The day StumbleUpon stumbled: Why we removed the SU button from our sites

You may have noticed that this blog recently got a much-needed facelift. As part of the process, our marketing team decided to refresh how we use social sharing buttons, both here and over on the Strangeloop blog. We pared down the number of buttons to the five we considered most relevant — Twitter, Facebook, +1, LinkedIn, and StumbleUpon — and made the sharing menu (which sounds more like something I want to eat than to click, but I digress) more prominent.

Because we drink our own Kool-Aid, we made sure all the buttons loaded asynchronously — all except the StumbleUpon button. We dug around for an asynch version, but there was none to be found. Then we tried to hack a workaround, using this tutorial from Stoyan Stefanov, but no dice (not a criticism of Stoyan’s tips, just the nature of this particular bit of code).

So we decided to do a little experiment.*

We kept the StumbleUpon button anyway, and decided to monitor it over time to see if we could perceive the performance difference with the naked eye.

It didn’t take long to notice the difference. On November 3rd, someone here noticed that the Strangeloop blog suddenly seemed painfully slow. She ran a WebPagetest to get some visibility into the problem, and while waiting for the test to render, checked my blog to see if it was suffering, too. It was.

The page test results showed pretty clearly where the problem lay:

WebPagetest: StumbleUpon button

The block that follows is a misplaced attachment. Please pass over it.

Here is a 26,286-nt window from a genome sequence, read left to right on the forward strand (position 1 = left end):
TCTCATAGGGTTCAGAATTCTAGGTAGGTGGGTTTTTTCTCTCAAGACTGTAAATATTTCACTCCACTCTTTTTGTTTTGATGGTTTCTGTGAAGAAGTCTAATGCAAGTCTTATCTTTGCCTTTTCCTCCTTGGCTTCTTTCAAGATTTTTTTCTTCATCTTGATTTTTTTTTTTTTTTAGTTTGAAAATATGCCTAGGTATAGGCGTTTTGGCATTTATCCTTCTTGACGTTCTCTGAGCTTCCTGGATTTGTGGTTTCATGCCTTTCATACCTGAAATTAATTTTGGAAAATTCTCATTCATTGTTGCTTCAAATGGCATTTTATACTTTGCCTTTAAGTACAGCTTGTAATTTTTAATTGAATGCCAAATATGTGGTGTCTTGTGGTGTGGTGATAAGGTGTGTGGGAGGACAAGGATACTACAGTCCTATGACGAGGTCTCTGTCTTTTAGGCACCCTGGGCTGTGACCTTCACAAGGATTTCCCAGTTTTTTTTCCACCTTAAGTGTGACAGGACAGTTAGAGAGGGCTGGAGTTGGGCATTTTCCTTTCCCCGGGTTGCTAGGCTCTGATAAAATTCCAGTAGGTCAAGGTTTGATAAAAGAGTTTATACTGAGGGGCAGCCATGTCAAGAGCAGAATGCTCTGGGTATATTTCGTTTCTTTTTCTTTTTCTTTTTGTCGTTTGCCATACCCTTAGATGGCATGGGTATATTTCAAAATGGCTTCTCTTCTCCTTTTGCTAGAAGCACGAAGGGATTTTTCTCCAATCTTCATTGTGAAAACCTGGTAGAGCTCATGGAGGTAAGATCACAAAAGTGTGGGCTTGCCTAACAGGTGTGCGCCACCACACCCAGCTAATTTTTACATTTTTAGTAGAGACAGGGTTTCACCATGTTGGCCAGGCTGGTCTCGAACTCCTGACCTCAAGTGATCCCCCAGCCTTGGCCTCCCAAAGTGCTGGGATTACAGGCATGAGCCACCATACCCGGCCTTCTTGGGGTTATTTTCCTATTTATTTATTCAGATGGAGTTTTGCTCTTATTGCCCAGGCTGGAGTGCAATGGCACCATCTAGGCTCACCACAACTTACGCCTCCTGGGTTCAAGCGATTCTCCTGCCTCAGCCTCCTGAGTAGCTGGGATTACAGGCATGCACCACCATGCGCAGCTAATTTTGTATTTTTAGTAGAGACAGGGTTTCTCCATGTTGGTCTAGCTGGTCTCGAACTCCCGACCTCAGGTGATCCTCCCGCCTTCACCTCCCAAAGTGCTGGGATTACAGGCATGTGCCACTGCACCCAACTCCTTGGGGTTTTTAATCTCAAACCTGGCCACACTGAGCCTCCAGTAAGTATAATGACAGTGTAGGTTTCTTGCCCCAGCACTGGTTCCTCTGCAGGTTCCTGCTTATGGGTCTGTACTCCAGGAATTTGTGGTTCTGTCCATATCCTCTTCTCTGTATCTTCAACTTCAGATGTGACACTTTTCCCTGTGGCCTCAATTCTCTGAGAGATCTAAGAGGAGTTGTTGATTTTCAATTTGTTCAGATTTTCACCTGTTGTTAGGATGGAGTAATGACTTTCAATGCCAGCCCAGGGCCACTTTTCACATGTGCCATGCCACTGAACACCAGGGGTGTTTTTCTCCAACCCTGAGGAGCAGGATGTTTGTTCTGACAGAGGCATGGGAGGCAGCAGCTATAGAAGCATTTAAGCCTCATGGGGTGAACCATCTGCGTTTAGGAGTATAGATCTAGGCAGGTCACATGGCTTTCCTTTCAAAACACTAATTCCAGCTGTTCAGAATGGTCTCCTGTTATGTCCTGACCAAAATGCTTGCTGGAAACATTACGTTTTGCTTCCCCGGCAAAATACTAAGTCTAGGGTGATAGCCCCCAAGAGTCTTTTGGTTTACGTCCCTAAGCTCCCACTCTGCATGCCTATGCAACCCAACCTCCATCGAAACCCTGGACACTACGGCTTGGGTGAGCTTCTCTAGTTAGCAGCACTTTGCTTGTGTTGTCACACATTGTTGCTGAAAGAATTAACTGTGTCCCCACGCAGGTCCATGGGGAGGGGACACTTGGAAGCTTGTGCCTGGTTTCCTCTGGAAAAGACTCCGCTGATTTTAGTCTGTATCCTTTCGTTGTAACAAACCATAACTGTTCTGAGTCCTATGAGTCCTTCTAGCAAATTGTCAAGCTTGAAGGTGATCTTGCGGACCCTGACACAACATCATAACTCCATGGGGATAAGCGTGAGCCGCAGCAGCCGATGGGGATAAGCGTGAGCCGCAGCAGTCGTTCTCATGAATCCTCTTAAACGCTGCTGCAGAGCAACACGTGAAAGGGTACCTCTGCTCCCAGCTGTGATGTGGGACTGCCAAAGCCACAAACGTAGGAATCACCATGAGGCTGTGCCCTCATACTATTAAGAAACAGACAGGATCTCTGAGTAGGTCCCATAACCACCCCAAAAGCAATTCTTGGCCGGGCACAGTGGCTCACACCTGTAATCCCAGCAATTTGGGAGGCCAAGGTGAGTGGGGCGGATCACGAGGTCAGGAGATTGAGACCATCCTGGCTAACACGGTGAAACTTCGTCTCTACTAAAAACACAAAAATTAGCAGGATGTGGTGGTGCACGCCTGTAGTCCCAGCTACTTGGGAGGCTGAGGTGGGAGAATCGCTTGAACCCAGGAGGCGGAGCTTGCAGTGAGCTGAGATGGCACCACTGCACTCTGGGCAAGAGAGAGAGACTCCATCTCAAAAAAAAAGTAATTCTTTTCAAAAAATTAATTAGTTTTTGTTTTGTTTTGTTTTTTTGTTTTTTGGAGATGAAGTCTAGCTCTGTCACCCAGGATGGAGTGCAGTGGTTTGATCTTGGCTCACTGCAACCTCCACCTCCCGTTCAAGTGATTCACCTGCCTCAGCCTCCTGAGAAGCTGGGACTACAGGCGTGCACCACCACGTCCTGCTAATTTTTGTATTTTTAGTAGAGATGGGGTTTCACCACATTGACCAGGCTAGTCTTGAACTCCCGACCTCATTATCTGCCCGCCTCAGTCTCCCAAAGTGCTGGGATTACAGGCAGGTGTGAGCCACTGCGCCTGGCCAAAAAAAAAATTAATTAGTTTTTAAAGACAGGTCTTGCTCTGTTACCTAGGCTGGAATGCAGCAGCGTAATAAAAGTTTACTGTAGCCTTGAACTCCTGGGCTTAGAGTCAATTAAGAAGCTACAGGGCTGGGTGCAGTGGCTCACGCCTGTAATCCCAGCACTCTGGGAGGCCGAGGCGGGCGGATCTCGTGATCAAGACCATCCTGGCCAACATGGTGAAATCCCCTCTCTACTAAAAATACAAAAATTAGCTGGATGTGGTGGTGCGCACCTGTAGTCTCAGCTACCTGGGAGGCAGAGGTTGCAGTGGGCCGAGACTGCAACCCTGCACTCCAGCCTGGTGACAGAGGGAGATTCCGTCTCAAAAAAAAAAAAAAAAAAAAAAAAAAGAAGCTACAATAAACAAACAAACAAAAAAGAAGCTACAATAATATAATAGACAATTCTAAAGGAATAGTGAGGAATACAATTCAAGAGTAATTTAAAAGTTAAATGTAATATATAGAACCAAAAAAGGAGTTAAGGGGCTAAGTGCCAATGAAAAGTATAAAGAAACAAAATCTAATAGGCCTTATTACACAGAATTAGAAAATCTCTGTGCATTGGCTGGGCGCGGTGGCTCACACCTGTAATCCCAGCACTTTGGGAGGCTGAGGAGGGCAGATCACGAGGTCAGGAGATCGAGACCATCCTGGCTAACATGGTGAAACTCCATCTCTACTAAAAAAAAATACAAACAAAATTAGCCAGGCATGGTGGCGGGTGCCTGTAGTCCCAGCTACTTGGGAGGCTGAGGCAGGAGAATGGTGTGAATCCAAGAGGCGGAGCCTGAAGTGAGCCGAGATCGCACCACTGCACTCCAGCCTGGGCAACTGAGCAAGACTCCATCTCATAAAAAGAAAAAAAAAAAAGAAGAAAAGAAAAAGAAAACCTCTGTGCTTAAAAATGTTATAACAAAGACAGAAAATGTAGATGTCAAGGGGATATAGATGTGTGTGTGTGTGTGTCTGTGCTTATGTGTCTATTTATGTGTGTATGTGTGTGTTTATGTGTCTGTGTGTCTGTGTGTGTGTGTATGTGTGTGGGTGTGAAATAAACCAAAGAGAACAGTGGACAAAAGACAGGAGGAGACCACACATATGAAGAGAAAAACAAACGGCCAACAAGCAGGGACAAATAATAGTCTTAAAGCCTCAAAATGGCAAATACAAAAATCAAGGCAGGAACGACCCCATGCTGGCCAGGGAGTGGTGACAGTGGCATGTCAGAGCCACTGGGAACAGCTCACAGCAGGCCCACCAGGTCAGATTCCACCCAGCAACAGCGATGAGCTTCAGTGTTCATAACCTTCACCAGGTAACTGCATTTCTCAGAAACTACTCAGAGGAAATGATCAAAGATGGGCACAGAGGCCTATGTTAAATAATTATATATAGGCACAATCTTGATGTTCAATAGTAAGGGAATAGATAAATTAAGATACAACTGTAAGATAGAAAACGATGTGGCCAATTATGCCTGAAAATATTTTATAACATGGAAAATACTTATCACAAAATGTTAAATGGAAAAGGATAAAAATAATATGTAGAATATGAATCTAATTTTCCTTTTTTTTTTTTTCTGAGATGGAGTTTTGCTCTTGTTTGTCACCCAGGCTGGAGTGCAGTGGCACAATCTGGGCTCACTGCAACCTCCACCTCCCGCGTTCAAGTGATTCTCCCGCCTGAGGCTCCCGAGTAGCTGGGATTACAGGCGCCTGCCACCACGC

We wanted to watch this scenario play out, so we kept hitting the refresh button and running page tests. It didn’t Viagra take the folks at StumbleUpon very long — no more than an hour or so, maybe even less than an hour — to get on top of the problem, which is a testament to their responsiveness.

But it was too late. We didn’t like seeing our pages take 14 or more seconds to load, or worse, hanging indefinitely. If we couldn’t use an asynchronous version of the SU button, we had to kill it. I like StumbleUpon, but that’s not a basis for sacrificing performance.

Takeaways:

  • If you run an e-commerce site, you know that downtime and slow pages cost you money. Unless you’re running an experiment of your own, make sure you’re using asynchronous versions of all your third-party scripts. (Get more tips and info  here.) As I’ve written about many, many, many times, you never know when a third-party content provider is going to crash and burn, taking your page down with it.
  • If you’re a developer who creates third-party scripts, it should be de rigeur to make those scripts  load asynchronously. This isn’t a nice-to-have feature any more — it’s a must-have.

*Speaking of experimentation, you might be interested to know that, at any given time, we also run split tests where we serve half our traffic an accelerated version of our site, and the other half an unaccelerated version. It’s all part of the Strangeloop petri dish.

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